In the past year or so, a number of social news, networking and community sites have implemented faux toolbars which appear at the top of your browser pane. They seek to extend the original site’s functionality to the rest of the web. They usually frame the page, so that your address bar displays a different (often shortened) URL than the page’s original one. There are plenty of examples already–Digg (here’s a screenshot of that one in action), Reddit, StumbleUpon, Facebook, HootSuite. There’s even a WordPress plugin that enables anybody to create such a framing bar for their own blog.
I’m not a fan of these tools. There are plenty of critiques around the web (here’s one on the DiggBar), but my particular complaint is that often the first thing I want to do when I visit a page is copy the URL (to email, blog about, tweet about, and so forth). These bars prevent me from accessing the page’s actual URL. Plus, I think it’s an incredibly tacky attempt at brand extension, and they’re taking valuable real estate away from the site they’re framing. Er, okay, slight rehash.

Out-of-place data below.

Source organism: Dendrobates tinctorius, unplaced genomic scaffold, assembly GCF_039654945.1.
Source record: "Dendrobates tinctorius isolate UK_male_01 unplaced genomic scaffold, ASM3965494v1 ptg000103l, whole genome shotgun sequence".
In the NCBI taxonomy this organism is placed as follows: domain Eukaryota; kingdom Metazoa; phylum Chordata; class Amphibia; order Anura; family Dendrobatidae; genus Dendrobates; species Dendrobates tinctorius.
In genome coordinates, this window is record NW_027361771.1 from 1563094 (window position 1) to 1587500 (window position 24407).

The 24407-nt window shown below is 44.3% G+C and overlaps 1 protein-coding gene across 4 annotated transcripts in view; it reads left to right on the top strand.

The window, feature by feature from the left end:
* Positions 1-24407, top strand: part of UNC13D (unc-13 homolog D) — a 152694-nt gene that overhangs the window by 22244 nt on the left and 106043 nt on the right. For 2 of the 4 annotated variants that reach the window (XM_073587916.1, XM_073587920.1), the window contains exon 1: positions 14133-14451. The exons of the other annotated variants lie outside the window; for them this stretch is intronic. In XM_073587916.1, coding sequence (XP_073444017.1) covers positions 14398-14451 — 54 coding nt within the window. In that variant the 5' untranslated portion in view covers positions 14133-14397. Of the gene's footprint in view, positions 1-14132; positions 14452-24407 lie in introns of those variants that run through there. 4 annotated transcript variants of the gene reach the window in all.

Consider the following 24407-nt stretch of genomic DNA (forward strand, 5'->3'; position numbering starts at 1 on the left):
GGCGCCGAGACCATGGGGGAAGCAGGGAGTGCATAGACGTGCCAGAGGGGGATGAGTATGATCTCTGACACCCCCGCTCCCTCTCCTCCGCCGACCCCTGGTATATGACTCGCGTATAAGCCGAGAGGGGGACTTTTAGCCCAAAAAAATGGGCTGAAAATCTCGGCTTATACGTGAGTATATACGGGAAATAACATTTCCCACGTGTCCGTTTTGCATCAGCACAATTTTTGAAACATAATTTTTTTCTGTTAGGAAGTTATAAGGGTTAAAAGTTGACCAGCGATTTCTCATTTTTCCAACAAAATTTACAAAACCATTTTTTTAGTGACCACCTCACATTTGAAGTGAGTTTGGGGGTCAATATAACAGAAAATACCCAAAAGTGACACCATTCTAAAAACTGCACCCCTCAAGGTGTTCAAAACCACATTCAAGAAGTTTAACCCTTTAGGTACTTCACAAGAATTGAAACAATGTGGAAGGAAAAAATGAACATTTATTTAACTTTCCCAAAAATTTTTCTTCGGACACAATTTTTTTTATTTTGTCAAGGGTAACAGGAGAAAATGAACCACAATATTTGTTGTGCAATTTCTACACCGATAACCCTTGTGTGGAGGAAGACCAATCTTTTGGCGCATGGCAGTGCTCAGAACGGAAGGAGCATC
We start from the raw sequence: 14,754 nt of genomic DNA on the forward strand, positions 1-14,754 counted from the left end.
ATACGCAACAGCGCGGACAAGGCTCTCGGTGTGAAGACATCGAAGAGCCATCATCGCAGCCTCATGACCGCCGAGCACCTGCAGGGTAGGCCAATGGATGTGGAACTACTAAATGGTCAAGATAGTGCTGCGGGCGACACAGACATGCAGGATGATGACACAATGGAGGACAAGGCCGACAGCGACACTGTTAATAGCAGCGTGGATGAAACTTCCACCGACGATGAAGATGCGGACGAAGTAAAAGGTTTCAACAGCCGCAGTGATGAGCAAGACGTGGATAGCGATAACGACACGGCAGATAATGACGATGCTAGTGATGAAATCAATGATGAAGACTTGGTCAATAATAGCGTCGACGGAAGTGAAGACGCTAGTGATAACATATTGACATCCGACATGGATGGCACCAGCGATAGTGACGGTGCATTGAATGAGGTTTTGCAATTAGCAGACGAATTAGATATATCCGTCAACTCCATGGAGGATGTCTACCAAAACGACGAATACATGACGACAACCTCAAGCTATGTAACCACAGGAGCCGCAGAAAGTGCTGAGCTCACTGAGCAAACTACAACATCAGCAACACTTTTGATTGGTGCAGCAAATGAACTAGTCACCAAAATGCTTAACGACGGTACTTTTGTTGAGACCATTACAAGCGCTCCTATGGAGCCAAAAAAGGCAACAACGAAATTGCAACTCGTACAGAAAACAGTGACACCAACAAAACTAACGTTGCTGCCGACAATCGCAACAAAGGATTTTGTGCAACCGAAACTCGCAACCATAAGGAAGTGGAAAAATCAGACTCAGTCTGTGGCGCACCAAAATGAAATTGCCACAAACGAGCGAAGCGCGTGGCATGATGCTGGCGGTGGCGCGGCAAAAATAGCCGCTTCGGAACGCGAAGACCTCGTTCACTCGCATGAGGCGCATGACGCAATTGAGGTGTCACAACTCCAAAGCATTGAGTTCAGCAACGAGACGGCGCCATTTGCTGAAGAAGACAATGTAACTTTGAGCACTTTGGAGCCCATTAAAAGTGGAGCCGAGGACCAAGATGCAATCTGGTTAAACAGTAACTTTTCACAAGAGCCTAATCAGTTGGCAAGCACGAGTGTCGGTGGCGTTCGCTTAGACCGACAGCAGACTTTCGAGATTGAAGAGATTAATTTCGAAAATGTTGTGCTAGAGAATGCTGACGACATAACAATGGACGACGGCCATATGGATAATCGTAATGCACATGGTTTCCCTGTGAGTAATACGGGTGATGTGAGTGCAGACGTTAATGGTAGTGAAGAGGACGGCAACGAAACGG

There are code samples (that’s the first Wikipedia article I’ve ever nominated for deletion) which enable me to prevent the bar from appearing on sites I own. That’s not really the problem I’m trying to solve though.
I was complaining about this on Twitter last night, and this little discussion ensued (er, that’s in reverse order):
Here’s the problem with opt-out: I need to do it on a case-by-case basis. I know I’m an outlier, but I use two computers, and run two different browsers on each computer. Assuming there are just six of these bars I have to deal with, that’s 24 opt-outs. Assuming the trend continues, that number could easily become 50 or 100.
Or maybe such a script already exists, and I just missed it in my searches?